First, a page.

“Queen Elizabeth really represents to our country the manifestation of the special relationship between the U.S. and Great Britain and for seven decades she has been the embodiment of that friendship,” said Anita McBride, former chief of staff to first lady Laura Bush and former assistant to George W. Bush, and a staff member in the George H.W. Bush administration. “The relationship I think she had with each of our presidents was one of great admiration and respect on their part, vis-a-vis her.”

McBride said of the relationship between the queen and the Bushes: “I think there was a long friendship, a bond that was very special.”

She recalled the care and attention that went into making the White House shine, and the excitement in the months of planning the visit with all hands on deck, down to coordinating colors of dresses.

“I think the other thing I remember about Queen Elizabeth’s visit in 2007 that was really meaningful to the Bushes was Queen Elizabeth and President George H.W. Bush visited the World War II memorial together,” said McBride. “Here are these two world leaders; of course, she was still a sitting world leader, he was a former, but who so much of their life, you know, was formed by that incredible pivotal, historical, dramatic event in world history.”

She said Laura Bush had a great respect for the queen, noting in private moments they had a sense of humor and laughed over their dogs. The 2007 visit was timed with the Kentucky Derby, which the queen attended. Laura Bush invited the winning jockey to White House for the state dinner, as the queen was an avid horse rider.

“What I particularly am grateful for, too, was Queen Elizabeth and Prince Philip were very gracious to those of us on the staff of the White House who really had been deeply involved in the planning of her visit. And she invited us to come over to Blair House, so she could say thank you to us. And I felt it was my time to say thank you to her for what she meant, what she represented the great respect I had for her and, and really the privilege that it was to work on her visit. So I’ll always be grateful for that,” McBride said.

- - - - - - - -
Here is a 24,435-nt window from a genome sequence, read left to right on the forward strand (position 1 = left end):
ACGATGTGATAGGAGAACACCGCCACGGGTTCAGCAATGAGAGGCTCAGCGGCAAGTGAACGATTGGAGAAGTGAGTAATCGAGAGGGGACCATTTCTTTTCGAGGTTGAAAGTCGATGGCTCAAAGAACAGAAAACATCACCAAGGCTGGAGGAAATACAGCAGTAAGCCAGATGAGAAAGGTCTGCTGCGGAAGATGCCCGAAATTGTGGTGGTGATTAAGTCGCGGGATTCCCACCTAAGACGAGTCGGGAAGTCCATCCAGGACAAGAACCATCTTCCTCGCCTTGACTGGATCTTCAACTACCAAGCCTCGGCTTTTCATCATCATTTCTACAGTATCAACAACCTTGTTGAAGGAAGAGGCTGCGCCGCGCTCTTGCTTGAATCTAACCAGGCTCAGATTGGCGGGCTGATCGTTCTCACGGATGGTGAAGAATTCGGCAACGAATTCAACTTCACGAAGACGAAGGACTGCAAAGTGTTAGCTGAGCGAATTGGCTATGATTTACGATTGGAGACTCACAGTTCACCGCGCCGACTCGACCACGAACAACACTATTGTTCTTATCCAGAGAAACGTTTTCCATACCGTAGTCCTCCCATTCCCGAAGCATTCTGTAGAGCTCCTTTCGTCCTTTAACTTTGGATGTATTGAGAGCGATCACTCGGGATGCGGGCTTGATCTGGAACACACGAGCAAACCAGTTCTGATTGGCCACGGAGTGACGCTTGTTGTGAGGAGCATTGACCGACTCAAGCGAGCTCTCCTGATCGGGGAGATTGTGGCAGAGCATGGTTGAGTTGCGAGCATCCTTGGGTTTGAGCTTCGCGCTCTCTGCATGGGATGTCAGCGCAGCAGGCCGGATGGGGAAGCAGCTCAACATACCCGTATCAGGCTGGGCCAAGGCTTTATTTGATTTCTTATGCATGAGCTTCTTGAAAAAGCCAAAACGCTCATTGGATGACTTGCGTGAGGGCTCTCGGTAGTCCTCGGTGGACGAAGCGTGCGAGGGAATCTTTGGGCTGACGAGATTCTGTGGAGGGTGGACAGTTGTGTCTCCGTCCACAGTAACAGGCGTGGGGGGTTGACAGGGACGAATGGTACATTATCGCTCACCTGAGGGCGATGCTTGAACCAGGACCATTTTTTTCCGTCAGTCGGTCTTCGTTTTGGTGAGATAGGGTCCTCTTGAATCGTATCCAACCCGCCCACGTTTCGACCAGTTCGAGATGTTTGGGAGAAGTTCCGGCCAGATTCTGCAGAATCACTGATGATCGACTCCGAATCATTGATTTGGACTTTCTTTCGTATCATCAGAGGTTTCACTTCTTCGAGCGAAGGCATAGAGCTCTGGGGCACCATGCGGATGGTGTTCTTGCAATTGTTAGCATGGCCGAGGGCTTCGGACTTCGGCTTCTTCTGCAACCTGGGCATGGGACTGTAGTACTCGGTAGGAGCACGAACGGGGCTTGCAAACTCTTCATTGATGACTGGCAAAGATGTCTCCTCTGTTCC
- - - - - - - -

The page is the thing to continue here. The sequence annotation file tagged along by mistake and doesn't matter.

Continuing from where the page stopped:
Over the years, Queen Elizabeth also welcomed U.S. Presidents to Great Britain, including the Nixons, Reagans, Kennedys, Clintons, Obamas, Trumps and President Biden, and met presidents in other locations — George H.W. Bush at a Baltimore Orioles game and the Reagans at their ranch in California.

“They, I think, in some ways were the closest relationship of a president and the Queen of England,” said Barbara Perry, the presidential studies director at the University of Virginia Miller Center, about the Reagans and the queen. “She asked if she could come visit them there because she wanted to go horseback riding with President Reagan as they had done at Windsor.”

Perry said each president seemed to find their own relationship with the queen.